Having ulcerative colitis doesn’t mean you will get colorectal cancer, but it does increase your risk.
Ulcerative colitis is a chronic inflammatory bowel disease that affects the lining of the rectum and colon. It can be limited to the rectum or extend throughout the colon. Ulcerative colitis that affects the entire colon is called pancolitis.
The most common symptoms of ulcerative colitis are diarrhea and blood in your stool. Some patients may have abdominal pain. In severe cases, it can cause fever. Experts aren’t sure what causes the disease.
If you have ulcerative colitis, your immune system recognizes the lining of your colon as a foreign body and attacks it. Over time, this damages the colon. As your body tries to repair the damage, the inflammation and constant cell replacement can result in a mutation that leads to cancer.
The more extensive your colitis and the longer you have it, the greater your risk of colorectal cancer. Males are at higher risk. And if you have both primary sclerosing cholangitis, which is inflammation of the bile duct, that puts you at even greater risk for colorectal cancer.
What should I do to reduce my cancer risk if I have ulcerative colitis?
If you are diagnosed with primary sclerosing cholangitis, you should get a colonoscopy right away. Otherwise, you should begin getting colonoscopies every one to two years beginning at years after you were diagnosed with ulcerative colitis. This is to check for dysplasia or polyps that could lead to colorectal cancer. Your doctor can prevent cancer from developing by removing these precancerous cells or growths before they become cancer.
It’s also very important to keep inflammation under control with medication. Medications range from anti-inflammatory drugs to drugs that suppress your immune system. What your doctor prescribes will depend on the severity of your disease.
With the new medications that are coming out, we’re able to put ulcerative colitis in remission for some patients. If a patient has two colonoscopies in a row with no visual or microscopic evidence of damage, inflammation, polyps or abnormal cells, they are considered in remission.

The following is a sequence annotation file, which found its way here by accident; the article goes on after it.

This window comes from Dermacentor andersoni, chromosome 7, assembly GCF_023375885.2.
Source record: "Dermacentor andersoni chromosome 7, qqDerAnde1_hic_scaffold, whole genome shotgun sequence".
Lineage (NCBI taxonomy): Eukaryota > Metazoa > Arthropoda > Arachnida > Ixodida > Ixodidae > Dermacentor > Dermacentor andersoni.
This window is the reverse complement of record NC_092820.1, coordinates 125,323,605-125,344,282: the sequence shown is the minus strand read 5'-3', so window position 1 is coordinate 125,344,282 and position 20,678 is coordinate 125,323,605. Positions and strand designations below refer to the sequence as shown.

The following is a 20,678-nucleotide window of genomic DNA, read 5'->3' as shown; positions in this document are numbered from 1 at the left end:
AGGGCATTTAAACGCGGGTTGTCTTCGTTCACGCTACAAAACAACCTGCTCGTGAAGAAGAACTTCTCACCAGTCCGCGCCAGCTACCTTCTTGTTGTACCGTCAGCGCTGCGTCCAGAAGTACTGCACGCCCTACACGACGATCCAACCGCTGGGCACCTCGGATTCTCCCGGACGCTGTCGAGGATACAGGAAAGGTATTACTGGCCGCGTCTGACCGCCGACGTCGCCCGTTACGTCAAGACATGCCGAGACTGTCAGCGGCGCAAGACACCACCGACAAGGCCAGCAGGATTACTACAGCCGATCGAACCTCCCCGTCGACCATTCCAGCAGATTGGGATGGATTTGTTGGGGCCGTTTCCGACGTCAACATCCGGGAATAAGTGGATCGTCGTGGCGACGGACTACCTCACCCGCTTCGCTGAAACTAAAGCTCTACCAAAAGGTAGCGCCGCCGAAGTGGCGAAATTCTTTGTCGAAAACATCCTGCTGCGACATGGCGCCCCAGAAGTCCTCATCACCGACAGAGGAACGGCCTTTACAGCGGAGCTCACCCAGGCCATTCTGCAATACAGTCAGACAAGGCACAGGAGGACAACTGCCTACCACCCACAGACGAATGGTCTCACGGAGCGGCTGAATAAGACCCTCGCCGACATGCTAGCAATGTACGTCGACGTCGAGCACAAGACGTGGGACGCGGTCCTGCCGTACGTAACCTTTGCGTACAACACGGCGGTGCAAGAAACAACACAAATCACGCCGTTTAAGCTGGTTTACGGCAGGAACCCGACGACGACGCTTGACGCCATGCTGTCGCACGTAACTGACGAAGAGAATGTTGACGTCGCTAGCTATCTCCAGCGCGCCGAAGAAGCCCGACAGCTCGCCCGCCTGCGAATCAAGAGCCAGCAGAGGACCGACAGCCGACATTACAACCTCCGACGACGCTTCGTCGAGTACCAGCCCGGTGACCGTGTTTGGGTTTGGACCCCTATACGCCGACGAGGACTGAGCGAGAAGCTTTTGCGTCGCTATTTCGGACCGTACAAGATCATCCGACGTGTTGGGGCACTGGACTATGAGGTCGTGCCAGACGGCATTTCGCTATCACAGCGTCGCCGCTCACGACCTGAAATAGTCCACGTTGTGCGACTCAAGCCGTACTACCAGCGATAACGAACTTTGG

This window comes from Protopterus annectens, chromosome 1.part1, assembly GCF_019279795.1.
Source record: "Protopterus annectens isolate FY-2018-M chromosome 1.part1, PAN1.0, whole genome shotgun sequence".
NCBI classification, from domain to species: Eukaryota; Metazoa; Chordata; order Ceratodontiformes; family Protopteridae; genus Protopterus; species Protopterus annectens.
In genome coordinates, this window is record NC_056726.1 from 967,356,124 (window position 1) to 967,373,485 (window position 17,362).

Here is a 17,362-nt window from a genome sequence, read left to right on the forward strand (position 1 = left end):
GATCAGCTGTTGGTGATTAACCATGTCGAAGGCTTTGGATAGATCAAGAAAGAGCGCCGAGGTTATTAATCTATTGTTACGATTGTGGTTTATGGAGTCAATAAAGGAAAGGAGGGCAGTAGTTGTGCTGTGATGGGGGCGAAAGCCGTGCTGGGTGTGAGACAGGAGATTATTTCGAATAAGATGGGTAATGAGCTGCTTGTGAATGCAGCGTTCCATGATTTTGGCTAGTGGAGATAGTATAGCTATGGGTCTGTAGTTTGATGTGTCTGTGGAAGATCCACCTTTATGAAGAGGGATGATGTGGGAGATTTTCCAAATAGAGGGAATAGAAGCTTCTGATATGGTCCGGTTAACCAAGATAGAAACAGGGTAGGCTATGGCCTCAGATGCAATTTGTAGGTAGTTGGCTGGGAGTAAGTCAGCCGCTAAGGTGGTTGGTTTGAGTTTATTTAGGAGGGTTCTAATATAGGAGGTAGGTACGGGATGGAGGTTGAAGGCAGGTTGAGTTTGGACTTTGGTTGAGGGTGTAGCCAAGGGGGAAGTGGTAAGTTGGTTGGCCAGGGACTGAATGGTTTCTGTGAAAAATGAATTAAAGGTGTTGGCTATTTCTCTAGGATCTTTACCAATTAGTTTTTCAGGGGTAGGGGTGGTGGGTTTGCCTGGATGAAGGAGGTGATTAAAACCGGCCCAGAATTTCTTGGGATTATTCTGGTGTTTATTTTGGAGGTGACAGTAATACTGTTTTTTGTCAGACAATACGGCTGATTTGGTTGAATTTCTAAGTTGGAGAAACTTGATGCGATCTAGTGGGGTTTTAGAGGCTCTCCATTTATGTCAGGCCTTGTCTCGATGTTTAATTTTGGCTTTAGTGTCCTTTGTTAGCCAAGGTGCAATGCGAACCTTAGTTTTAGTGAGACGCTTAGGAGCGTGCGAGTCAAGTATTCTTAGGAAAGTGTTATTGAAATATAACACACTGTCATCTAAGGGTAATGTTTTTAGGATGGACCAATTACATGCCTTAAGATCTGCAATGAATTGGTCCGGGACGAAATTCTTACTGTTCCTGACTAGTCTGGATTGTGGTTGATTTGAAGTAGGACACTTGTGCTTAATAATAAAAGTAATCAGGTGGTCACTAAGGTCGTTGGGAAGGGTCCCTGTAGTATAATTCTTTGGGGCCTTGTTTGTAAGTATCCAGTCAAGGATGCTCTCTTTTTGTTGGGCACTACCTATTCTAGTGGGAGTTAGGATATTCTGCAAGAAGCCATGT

For patients who do not respond to medication, surgery is an option. We can remove part or all of the colon. After the colon resection, waste is managed through an internal or external pouch.
Surgery is a cure. Because your colon is gone, the disease is gone, too.
What should cancer patients with ulcerative colitis know?
Cancer treatments like chemotherapy and immunotherapy can cause digestive problems, so it’s important to tell your doctor if you have an irritable bowel disease like Crohn’s or ulcerative colitis.
Before we start cancer treatment, we need to make sure that the ulcerative colitis is under control. That way, we can ensure that the side effects of cancer treatment will cause as little damage as possible.
Unfortunately, clinical trials for cancer treatment often exclude patients with irritable bowel disease because these studies often focus on patients who are otherwise healthy.
But MD Anderson is participating in a clinical trial sponsored by National Cancer Institute for patients with irritable bowel disease. Any patient with pre-existing irritable bowel disease and a new diagnosis of cancer can enroll to get immunotherapy for their cancer treatment. This is a good opportunity for irritable bowel disease patients to get a much better, closely monitored cancer therapy.
What should cancer patients know about immunotherapy-induced ulcerative colitis?
About 45% of patients will develop colitis from immunotherapy.
We treat immunotherapy-related colitis in the same ways as ulcerative colitis. Our success rate with medical treatment is close to 85%. We also offer fecal transplant through a clinical trial. Fecal transplant is an experimental treatment that seeks to reset the digestive system’s microbiome to treat colitis.
And, those patients who develop immunotherapy-induced colitis tend to have very low recurrence of their cancer. While the immunotherapy causes the colitis, it prevents the cancer from coming back. So it’s ultimately beneficial.